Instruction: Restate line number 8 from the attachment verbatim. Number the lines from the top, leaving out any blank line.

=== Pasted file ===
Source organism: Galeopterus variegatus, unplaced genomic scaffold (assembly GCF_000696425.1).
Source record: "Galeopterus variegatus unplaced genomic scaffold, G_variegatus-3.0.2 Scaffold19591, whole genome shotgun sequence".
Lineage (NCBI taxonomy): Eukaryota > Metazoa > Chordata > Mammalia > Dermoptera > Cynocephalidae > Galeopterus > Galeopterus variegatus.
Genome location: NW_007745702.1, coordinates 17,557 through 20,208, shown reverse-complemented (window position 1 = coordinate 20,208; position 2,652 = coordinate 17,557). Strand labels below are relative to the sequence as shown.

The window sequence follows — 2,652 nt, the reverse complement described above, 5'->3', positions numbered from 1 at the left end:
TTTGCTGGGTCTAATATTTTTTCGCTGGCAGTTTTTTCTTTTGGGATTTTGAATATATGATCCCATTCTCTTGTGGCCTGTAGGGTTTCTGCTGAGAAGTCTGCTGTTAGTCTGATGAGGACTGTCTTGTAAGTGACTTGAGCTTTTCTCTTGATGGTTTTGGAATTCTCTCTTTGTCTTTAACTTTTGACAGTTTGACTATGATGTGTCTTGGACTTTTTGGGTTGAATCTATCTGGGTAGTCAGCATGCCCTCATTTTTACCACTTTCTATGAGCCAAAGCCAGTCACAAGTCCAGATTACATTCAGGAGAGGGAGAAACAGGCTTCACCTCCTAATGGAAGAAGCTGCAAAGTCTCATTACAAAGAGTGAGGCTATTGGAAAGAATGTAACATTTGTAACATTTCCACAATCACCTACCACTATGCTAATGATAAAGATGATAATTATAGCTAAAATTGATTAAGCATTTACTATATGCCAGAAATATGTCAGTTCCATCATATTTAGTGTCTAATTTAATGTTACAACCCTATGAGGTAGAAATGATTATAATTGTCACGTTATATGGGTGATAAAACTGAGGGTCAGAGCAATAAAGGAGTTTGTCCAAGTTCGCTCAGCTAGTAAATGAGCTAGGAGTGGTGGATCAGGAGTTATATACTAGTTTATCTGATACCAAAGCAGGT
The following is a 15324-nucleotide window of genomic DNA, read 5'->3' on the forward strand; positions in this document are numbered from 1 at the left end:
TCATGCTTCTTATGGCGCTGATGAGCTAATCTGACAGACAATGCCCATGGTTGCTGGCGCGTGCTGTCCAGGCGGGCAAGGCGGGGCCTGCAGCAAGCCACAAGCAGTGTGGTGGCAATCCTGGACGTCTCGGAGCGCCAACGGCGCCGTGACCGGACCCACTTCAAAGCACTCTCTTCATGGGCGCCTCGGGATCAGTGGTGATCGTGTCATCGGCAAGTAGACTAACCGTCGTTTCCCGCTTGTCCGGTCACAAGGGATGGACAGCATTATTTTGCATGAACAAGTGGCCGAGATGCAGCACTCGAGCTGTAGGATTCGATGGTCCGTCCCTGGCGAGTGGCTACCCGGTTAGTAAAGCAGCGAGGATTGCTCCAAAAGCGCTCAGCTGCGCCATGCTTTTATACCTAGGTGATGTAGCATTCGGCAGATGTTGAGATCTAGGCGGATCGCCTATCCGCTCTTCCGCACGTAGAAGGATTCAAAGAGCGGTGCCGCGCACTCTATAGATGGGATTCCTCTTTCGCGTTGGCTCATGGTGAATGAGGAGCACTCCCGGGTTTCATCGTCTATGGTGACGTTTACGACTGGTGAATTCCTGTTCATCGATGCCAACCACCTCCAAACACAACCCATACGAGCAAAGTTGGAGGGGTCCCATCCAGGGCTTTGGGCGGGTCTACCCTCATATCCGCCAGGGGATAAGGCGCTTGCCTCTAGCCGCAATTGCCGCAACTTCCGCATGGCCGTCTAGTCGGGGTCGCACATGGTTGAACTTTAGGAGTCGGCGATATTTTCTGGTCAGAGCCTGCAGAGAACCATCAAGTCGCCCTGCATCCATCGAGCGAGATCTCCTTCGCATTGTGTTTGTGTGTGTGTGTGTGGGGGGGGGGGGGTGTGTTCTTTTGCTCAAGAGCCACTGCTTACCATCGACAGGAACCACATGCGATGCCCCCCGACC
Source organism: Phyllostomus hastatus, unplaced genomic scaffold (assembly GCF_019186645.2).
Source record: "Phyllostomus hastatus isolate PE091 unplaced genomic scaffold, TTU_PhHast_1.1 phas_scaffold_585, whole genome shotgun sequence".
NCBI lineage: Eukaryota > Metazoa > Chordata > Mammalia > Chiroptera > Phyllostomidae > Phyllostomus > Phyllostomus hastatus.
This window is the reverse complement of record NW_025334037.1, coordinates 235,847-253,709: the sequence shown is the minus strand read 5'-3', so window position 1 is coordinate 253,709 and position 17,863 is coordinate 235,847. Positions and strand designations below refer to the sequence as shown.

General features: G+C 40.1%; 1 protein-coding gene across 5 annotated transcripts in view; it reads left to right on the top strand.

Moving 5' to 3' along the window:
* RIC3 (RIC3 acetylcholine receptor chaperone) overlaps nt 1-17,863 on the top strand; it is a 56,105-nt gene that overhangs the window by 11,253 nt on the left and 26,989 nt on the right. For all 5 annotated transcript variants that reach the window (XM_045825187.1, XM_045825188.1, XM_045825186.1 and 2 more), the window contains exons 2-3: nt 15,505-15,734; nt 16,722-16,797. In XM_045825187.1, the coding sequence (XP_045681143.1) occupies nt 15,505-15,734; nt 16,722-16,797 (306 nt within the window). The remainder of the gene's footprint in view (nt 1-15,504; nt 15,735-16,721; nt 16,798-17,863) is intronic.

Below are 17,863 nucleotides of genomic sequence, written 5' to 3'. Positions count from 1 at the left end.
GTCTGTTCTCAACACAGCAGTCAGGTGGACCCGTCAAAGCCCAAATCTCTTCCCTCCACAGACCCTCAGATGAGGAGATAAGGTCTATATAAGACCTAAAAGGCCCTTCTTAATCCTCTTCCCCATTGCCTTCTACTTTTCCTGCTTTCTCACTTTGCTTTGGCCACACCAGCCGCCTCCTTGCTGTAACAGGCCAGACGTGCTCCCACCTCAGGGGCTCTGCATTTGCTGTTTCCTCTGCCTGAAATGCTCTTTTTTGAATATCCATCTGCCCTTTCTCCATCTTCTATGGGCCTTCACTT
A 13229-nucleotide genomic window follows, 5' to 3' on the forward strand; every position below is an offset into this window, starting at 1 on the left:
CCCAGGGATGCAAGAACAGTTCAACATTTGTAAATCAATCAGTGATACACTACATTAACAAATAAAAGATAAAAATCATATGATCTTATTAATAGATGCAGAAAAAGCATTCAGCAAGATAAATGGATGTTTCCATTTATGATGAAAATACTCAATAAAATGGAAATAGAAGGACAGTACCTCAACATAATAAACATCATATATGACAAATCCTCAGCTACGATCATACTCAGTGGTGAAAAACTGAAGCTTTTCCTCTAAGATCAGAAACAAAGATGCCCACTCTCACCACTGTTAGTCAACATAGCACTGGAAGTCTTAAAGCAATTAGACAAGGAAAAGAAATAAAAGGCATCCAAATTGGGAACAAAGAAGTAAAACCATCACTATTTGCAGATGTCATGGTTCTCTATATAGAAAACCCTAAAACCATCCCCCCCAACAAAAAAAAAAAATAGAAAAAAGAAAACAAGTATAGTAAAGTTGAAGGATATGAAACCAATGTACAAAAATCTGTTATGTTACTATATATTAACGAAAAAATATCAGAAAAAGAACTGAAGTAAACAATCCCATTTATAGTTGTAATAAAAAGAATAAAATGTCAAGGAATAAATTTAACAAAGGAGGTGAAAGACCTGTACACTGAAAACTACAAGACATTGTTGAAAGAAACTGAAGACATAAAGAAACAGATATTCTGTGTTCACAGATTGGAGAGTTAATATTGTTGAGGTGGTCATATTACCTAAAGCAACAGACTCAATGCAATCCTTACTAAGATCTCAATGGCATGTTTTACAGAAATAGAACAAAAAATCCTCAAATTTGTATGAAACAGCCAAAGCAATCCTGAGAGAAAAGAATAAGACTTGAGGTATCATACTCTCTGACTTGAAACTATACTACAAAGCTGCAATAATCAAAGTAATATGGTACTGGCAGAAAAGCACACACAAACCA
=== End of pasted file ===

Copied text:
TCATGCTTCTTATGGCGCTGATGAGCTAATCTGACAGACAATGCCCATGGTTGCTGGCGCGTGCTGTCCAGGCGGGCAAGGCGGGGCCTGCAGCAAGCCACAAGCAGTGTGGTGGCAATCCTGGACGTCTCGGAGCGCCAACGGCGCCGTGACCGGACCCACTTCAAAGCACTCTCTTCATGGGCGCCTCGGGATCAGTGGTGATCGTGTCATCGGCAAGTAGACTAACCGTCGTTTCCCGCTTGTCCGGTCACAAGGGATGGACAGCATTATTTTGCATGAACAAGTGGCCGAGATGCAGCACTCGAGCTGTAGGATTCGATGGTCCGTCCCTGGCGAGTGGCTACCCGGTTAGTAAAGCAGCGAGGATTGCTCCAAAAGCGCTCAGCTGCGCCATGCTTTTATACCTAGGTGATGTAGCATTCGGCAGATGTTGAGATCTAGGCGGATCGCCTATCCGCTCTTCCGCACGTAGAAGGATTCAAAGAGCGGTGCCGCGCACTCTATAGATGGGATTCCTCTTTCGCGTTGGCTCATGGTGAATGAGGAGCACTCCCGGGTTTCATCGTCTATGGTGACGTTTACGACTGGTGAATTCCTGTTCATCGATGCCAACCACCTCCAAACACAACCCATACGAGCAAAGTTGGAGGGGTCCCATCCAGGGCTTTGGGCGGGTCTACCCTCATATCCGCCAGGGGATAAGGCGCTTGCCTCTAGCCGCAATTGCCGCAACTTCCGCATGGCCGTCTAGTCGGGGTCGCACATGGTTGAACTTTAGGAGTCGGCGATATTTTCTGGTCAGAGCCTGCAGAGAACCATCAAGTCGCCCTGCATCCATCGAGCGAGATCTCCTTCGCATTGTGTTTGTGTGTGTGTGTGTGGGGGGGGGGGGGTGTGTTCTTTTGCTCAAGAGCCACTGCTTACCATCGACAGGAACCACATGCGATGCCCCCCGACC